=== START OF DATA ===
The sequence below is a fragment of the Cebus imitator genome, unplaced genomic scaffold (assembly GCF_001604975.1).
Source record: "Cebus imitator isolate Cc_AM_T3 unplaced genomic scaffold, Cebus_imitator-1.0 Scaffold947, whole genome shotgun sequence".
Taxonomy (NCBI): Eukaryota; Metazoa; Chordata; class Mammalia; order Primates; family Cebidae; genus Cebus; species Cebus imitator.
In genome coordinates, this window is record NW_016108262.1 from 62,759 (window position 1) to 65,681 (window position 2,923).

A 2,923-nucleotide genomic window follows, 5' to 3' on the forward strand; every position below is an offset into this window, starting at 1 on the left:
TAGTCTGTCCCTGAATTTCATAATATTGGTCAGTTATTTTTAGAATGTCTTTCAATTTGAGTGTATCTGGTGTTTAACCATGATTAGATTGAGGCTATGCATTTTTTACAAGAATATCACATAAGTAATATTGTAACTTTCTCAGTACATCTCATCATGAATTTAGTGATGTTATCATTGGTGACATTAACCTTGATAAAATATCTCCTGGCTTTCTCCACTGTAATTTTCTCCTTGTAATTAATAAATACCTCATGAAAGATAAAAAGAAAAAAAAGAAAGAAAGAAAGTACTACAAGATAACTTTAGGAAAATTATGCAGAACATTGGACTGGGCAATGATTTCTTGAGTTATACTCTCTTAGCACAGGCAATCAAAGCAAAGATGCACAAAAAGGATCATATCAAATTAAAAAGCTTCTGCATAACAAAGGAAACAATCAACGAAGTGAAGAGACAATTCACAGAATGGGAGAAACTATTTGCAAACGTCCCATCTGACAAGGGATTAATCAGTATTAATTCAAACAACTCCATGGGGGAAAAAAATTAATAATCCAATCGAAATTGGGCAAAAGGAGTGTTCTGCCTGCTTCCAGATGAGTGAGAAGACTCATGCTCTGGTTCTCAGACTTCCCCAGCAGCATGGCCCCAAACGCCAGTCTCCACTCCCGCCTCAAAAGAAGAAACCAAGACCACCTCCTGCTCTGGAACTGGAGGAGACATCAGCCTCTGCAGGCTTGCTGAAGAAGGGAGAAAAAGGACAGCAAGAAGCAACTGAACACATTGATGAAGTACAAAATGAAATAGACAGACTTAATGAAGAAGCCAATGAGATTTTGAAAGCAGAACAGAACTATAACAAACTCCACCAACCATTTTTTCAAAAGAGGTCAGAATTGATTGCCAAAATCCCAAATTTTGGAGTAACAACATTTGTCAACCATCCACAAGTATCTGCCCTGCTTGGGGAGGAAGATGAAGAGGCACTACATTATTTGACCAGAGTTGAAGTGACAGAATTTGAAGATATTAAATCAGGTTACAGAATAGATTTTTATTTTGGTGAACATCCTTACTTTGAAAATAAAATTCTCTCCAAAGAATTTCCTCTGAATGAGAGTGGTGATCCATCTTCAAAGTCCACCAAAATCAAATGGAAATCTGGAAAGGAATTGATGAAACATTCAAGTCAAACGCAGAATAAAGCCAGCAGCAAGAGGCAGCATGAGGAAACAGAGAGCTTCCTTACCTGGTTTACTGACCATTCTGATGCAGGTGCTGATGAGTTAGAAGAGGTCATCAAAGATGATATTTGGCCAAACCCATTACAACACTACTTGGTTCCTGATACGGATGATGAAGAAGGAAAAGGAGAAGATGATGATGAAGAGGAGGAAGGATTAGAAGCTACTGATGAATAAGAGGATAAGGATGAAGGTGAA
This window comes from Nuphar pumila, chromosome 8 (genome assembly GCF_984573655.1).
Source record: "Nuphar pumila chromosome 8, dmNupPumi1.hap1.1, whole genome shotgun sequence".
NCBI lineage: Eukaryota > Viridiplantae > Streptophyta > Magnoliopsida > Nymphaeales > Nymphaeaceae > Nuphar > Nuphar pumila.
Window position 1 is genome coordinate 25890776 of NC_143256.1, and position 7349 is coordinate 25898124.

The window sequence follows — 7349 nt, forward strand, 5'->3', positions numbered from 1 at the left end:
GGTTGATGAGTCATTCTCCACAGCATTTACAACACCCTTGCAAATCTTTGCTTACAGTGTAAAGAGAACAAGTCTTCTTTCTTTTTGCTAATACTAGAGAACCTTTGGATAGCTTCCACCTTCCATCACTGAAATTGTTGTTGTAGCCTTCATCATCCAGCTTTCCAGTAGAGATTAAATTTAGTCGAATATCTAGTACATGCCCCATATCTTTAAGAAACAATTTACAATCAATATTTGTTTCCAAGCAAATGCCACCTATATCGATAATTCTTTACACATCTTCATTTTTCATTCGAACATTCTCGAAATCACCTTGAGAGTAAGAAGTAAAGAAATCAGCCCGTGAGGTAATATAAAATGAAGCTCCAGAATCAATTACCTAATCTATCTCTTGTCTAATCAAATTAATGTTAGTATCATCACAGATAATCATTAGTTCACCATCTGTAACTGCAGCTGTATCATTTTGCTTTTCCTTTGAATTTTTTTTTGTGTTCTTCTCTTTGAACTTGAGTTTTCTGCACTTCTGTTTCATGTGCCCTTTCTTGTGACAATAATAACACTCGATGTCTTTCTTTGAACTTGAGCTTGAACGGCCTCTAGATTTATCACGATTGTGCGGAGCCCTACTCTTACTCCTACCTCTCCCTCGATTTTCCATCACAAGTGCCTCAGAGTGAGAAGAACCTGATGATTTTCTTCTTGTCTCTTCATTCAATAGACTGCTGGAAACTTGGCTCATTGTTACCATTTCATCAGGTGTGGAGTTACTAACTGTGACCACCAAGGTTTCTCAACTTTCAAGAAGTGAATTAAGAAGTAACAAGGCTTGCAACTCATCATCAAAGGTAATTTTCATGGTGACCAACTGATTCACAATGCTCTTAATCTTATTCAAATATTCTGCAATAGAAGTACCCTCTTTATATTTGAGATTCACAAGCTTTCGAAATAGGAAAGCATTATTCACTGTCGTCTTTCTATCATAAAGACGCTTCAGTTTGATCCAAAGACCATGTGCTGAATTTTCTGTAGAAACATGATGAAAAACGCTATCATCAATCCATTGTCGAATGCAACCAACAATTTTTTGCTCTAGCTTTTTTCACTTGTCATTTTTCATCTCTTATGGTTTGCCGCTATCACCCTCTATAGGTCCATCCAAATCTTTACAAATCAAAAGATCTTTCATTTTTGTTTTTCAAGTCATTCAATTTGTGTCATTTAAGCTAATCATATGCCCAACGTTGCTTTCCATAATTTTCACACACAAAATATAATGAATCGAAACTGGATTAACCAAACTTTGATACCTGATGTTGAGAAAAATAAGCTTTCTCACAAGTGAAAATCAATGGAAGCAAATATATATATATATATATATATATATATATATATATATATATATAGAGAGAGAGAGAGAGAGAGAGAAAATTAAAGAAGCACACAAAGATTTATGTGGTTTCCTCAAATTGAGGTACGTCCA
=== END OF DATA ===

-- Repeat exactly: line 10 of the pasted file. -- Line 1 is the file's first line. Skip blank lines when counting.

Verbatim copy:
Window position 1 is genome coordinate 25890776 of NC_143256.1, and position 7349 is coordinate 25898124.